Love is the Devil

Study for a Portrait of Francis Bacon

Derek Jacobi as Bacon

Love Is the Devil: Study for a Portrait of Francis Bacon is a 1998 film made for television by the British Broadcasting Corporation (BBC). It was written and directed by John Maybury and stars Derek Jacobi and Daniel Craig.

A biography of Anglo-Irish painter Francis Bacon (Jacobi), it concentrates on his strained relationship with George Dyer (Craig), a small time thief. The film draws heavily on the biography of Bacon, The Gilded Gutter Life of Francis Bacon by Daniel Farson.

The year is 1971 and controversial British artist Francis Bacon is welcomed as the "greatest living painter" by officials and the press at the Grand Palais in Paris. As the ceremony takes place, George Dyer (Daniel Craig), Bacon’s model and lover of seven years, takes a cocktail of pills and alcohol in their hotel room. Slumping into blackness, Dyer recalls the fateful day in 1964 when he attempts to burgle Bacon’s house, but meets Bacon instead. From then on his life takes on an entirely different course. A powerful and dangerous relationship develops between the flamboyant artist and the man who becomes his lover and the model for some of his most intense and celebrated paintings. SBS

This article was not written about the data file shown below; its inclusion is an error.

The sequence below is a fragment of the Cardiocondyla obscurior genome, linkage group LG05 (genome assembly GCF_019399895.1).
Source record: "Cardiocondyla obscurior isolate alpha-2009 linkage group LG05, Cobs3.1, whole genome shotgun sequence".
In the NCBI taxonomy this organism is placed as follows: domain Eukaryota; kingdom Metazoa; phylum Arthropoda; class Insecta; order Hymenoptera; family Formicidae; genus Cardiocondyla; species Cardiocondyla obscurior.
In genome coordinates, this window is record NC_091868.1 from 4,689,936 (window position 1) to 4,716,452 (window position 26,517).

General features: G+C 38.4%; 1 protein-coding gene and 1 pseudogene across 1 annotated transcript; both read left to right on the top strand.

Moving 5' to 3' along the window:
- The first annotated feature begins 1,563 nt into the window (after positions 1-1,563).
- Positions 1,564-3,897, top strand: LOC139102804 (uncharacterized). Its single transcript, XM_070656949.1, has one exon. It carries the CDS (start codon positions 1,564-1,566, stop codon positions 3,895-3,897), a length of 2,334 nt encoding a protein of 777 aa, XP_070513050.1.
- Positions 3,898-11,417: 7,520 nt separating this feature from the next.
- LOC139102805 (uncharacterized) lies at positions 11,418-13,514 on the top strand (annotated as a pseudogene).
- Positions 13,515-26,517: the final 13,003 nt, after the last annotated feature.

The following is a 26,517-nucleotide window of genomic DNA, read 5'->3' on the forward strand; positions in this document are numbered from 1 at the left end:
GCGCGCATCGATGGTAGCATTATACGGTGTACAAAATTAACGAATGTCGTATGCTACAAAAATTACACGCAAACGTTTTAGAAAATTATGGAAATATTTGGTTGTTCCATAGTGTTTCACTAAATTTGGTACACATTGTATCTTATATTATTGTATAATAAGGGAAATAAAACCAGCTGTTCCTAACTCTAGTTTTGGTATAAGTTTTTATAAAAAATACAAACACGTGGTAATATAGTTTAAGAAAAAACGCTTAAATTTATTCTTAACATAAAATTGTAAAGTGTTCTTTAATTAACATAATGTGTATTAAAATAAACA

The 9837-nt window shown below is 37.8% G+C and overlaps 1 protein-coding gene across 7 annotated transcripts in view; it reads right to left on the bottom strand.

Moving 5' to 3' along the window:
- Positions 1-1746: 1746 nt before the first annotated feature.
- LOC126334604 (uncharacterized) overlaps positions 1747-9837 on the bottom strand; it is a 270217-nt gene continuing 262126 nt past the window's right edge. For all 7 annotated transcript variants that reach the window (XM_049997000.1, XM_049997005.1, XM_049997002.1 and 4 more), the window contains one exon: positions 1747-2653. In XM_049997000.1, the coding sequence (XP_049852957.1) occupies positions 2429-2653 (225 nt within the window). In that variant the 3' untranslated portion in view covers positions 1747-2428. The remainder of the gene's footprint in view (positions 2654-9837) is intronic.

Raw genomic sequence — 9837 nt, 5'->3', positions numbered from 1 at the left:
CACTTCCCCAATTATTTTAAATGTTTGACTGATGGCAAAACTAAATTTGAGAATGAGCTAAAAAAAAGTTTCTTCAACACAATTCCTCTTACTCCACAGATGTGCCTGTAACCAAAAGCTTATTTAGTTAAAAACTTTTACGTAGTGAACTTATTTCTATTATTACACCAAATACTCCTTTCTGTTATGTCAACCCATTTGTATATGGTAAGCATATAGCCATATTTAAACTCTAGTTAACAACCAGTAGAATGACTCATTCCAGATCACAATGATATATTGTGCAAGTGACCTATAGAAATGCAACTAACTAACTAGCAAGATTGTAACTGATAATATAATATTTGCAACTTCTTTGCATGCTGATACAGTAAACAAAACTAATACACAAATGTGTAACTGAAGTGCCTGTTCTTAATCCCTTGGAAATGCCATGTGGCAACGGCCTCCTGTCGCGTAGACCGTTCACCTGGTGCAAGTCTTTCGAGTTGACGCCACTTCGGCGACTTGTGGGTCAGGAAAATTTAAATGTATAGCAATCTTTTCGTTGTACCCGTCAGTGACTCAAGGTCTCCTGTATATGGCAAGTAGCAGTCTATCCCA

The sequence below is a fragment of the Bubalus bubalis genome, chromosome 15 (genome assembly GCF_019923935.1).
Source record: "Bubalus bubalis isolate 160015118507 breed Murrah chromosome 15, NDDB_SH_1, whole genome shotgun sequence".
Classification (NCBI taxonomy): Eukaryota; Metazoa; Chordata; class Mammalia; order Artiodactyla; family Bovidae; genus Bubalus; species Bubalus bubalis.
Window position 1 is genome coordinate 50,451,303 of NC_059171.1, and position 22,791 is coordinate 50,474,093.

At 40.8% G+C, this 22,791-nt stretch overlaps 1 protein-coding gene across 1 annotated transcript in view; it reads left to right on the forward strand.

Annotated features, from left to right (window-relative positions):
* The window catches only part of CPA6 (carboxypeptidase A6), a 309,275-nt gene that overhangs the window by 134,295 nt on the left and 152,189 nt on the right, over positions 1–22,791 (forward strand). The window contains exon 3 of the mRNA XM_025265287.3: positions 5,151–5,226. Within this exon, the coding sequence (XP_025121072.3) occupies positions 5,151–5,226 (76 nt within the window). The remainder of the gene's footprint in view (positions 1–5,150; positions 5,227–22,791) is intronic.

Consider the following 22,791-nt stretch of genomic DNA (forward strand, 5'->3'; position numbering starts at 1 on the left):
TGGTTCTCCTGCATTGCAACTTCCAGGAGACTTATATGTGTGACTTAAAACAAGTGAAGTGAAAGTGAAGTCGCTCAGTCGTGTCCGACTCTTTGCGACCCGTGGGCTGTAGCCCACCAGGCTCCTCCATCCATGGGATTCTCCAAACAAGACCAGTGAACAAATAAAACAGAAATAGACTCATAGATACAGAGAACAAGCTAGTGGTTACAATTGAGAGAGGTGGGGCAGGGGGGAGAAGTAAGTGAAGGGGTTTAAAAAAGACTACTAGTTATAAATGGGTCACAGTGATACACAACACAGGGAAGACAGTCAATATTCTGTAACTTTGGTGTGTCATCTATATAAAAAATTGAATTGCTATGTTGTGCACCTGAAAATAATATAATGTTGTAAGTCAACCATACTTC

Daniel Craig as Dyer

The powerfully complex relationship between the flamboyant artist and the man who became his lover and muse (for some of his most intense and celebrated paintings), explores the territory where art, love and sex dangerously collide. Cannes Festival 1998

Maybury’s biopic tells the story of the troubled relationship between painter Francis Bacon and his East End lover George Dyer. An impressive and disturbing look at the internal life of an artist. Indie

This British biographical drama probes the life of painter Francis Bacon (1909-1992), critically acclaimed as the outstanding British painter of the latter half of the 20th Century. This unsympathetic portrait of Bacon begins when George Dyer, a small-time criminal from working-class East End environs, drops through a skylight to rob Bacon's studio--and is ordered into bed by Bacon. The two become a familiar couple at Bacon's hangout, the Colony Room in Soho. Bacon's sexual interests lean toward S&M, but as the cruel Bacon loses interest in Dyer and begins to look elsewhere, the couple splits. Left to his own devices, Dyer turns to drugs and alcohol--and a tragic suicide. Visual grotesqueries and a trancelike Ryuichi Sakamoto music score capture the essence of Bacon's work (although paintings by Bacon are not seen onscreen here). The film is told in the form of a flashback from Bacon's successful 1971 retrospective at the Grand Palais in Paris to a period in the mid-'60s. Bacon biographer Daniel Farson (The Gilded Gutter Life of Francis Bacon) served as consultant on the film. Bhob Stewart